- A motive that could be drawn quickly, and would convey the theme. We decided we wanted a frost pattern in the chosen light blue colour. We would use the pattern on the back of the cards, and in a few places on the materials, so that everyone looking at them would immediately connect it with winter.
- One illustration of a husky. It is a game about husky racing and huskies are the main stars.
We worked on the logo ourselves, but we knew we needed help with the other elements. We were already searching for an illustrator, and we maybe rushed it a bit to get the elements as soon as possible.
Once we had them, we started combining them with the material we already had, namely the photos of the prototype. The idea was to work with what we have and prepare as much as we can, and do it in a way that it can be upgraded with the new art as we get it. We took individual approach with different segments.
The first thing we did was a landing page. This is a web page that contains (very limited) information about the project, along with a form through which people can subscribe to the mailing list. It is kind of a core of all of the promotional activities. It was quite a feat on its own, as we had very limited experience with web page design, and I think it took us nearly two weeks to have it operational. The wintery feel of the page was conveyed by the blue and frost pattern, and we included some photos of the game components and a 2-player game setup. We wrote at the beginning that we are showing photos of the prototype, so that people would know what to expect, and included a husky illustration as a preview of the art we are working on.
We paid a lot of attention to the structure of the page and the information we included in each part, so we designed it in a way that the layout would stay more or less the same even when we got more art, and we would mostly just replace the photos and changed small bits of text. This allowed us to easily upgrade the page as the project progressed.
So what we had at that point was basically a very rough version of a landing page, that conveyed that wintery theme, presented some information about the game, showed some art preview, told the people we will be going to Kickstarter, and invited them to join us. And it served its purpose well — we were already telling some of our close friends about what we are doing, and from that moment on, we had something to show them. And some of them even showed their support by subscribing, which we thought was really great of them!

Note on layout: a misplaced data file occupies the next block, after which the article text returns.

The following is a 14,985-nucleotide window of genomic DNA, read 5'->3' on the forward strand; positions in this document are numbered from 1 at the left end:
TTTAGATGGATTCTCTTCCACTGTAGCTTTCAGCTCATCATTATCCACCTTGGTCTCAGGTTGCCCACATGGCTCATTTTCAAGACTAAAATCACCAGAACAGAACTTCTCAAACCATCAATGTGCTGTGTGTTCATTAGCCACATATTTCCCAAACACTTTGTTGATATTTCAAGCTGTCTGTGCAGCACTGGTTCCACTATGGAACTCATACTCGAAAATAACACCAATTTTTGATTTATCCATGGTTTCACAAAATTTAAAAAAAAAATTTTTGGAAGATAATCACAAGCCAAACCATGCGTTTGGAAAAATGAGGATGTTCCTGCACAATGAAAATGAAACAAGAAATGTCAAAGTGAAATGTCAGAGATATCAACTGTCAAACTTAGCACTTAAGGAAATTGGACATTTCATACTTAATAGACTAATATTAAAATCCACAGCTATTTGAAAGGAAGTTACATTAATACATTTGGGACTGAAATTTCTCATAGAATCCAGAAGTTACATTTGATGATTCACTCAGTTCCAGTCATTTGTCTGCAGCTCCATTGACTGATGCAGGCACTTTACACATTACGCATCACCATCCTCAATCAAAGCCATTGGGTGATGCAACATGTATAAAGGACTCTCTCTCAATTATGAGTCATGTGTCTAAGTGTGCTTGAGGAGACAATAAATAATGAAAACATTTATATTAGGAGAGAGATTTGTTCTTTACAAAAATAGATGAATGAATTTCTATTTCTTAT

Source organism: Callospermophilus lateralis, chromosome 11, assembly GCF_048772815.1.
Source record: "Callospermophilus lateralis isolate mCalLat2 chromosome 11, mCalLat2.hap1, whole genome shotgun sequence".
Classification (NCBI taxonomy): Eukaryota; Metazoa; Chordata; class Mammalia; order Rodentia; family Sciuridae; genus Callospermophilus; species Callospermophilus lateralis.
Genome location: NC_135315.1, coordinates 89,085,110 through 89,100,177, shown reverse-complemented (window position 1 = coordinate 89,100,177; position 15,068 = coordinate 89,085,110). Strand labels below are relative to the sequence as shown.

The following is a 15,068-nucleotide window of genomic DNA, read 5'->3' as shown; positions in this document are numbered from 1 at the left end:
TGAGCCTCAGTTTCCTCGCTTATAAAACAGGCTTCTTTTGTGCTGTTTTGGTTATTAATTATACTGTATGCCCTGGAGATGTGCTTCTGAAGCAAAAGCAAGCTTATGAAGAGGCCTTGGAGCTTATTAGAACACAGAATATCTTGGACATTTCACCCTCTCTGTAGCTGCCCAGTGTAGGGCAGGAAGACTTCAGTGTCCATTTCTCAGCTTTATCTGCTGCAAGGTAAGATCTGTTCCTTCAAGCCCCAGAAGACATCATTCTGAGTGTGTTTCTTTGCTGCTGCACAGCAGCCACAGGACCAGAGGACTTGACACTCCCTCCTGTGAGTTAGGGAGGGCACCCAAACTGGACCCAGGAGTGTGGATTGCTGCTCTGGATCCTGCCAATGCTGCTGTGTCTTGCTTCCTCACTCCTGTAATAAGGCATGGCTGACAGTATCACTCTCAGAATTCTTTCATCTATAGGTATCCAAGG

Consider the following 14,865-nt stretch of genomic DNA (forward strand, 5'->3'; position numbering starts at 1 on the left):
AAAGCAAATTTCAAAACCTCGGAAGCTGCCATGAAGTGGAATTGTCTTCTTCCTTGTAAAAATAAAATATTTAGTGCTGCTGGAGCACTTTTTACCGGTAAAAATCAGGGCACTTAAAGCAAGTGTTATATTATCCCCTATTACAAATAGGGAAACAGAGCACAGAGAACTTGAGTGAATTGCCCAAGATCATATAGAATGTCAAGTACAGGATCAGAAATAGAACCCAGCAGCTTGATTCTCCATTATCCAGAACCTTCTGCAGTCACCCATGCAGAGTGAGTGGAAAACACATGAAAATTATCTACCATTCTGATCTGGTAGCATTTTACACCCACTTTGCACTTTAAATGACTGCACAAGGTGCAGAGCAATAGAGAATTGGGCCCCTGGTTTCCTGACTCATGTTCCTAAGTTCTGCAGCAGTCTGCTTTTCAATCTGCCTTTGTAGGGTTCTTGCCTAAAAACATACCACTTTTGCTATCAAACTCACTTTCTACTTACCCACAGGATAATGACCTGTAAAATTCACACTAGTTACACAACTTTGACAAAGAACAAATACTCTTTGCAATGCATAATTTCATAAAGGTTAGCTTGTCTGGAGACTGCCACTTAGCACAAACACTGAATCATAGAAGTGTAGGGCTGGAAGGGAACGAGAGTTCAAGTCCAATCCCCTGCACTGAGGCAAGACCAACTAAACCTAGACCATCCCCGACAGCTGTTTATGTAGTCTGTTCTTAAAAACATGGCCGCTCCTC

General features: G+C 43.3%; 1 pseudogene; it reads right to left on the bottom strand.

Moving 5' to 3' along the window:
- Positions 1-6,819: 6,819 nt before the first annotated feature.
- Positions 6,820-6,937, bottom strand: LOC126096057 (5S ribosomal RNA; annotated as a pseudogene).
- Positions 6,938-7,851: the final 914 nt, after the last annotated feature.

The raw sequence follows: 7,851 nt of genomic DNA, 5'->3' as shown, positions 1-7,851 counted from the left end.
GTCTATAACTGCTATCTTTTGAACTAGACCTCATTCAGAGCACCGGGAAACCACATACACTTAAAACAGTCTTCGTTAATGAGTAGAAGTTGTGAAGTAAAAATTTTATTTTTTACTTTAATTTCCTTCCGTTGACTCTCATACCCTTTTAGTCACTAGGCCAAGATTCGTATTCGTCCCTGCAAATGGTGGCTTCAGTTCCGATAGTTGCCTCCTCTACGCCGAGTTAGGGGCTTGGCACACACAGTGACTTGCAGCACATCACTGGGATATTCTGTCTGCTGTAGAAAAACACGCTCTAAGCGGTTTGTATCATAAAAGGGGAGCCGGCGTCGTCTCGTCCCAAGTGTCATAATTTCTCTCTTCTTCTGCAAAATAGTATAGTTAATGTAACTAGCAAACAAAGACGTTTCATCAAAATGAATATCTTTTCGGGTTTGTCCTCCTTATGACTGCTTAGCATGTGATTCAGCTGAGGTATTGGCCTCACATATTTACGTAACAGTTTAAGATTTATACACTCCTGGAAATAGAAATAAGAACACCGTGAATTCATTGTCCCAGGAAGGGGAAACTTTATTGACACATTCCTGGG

Later, we did a complete redesign of the theme and colour scheme, so what you see on the www.snowboardgames.si now is very different from that first version, but we could use all of the initial layout elements along with most of the text, so I’d say the initial version was a good investment of time.
Next, we focused on the materials for the Kickstarter page. We were discussing it in the Boot Camp first, and Niko gave us a broad checklist of what can be included along with some guidelines. We then looked through a lot of Kickstarter pages for tabletop game projects and decided on which sections we wanted to include in our page. We found some examples that we liked and we compiled a list of photos we wanted to include.
We decided that we want to have a lot of information conveyed through images and infographics. As opposed to the landing page, which could be upgraded with new art easily, the infographics would have to be re-designed and exported and uploaded again, so we estimated that it would not save us much time if we prepared a draft, therefore we would only design the Kickstarter page when we have the final version of the art and possibly a prototype. We’re kind of tackling that at the moment, but it’s going slow due to a number of reasons.